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Chimpanzee dictionary published

RESEARCHERS have compiled the world's first "chimpanzee dictionary".

A team from St Andrews University translated the meaning of gestures that wild chimpanzees use to communicate, revealing that man's close cousins use 19 specific messages to one another with a "lexicon" of 66 gestures.

The study reveals for the first time what wild chimpanzees are trying to say when they communicate with their body and hand movements.

For example, a chimp very obviously taking small bites from leaves is signalling "I'm up for it" to sexual partners. And a mother chimp waving her foot is saying to her children, "jump up, I'll carry you".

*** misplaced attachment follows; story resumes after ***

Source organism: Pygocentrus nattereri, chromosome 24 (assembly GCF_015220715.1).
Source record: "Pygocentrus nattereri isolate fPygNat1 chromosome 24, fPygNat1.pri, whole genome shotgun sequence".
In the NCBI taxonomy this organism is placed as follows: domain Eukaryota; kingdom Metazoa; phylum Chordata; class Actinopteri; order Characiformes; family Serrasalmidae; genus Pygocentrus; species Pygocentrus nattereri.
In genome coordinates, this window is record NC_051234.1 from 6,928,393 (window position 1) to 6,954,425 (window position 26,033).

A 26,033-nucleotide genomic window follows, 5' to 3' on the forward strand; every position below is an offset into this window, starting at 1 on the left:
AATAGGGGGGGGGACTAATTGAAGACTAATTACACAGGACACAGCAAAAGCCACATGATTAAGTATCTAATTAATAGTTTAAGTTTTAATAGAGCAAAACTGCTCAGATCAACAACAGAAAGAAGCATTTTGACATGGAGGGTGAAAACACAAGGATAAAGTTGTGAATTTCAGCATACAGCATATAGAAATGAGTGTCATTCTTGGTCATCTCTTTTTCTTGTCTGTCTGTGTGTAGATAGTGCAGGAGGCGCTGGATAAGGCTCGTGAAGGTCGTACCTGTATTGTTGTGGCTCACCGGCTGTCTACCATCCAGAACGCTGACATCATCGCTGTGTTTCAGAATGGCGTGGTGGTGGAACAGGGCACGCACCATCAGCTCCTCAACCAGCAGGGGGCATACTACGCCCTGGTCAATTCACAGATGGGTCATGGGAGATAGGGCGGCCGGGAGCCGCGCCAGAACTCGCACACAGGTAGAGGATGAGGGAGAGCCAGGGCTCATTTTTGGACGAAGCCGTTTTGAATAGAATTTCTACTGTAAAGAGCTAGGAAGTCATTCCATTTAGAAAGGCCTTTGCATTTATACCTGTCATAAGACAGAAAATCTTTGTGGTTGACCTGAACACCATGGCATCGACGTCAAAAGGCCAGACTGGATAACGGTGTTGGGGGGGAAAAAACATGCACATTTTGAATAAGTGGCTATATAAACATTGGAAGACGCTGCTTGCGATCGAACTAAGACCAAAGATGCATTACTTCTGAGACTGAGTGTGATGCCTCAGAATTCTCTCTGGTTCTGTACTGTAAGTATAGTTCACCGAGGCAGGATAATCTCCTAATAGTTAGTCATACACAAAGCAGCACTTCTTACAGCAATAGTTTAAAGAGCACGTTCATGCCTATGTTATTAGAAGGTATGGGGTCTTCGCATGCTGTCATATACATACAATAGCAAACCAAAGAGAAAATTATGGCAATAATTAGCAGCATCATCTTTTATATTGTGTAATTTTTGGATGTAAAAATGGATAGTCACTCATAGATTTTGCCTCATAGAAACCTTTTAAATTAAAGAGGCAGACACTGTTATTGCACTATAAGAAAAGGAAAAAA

The scientists filmed communities of chimps in the rainforests of Uganda.

The work was carried out by St Andrews ape experts Dr Catherine Hobaiter and Professor Richard Byrne.

Primatologist Dr Hobaiter said chimpanzee sign language was the only form of intentional communication recorded in the animal kingdom.

The research is published in the journal Current Biology.

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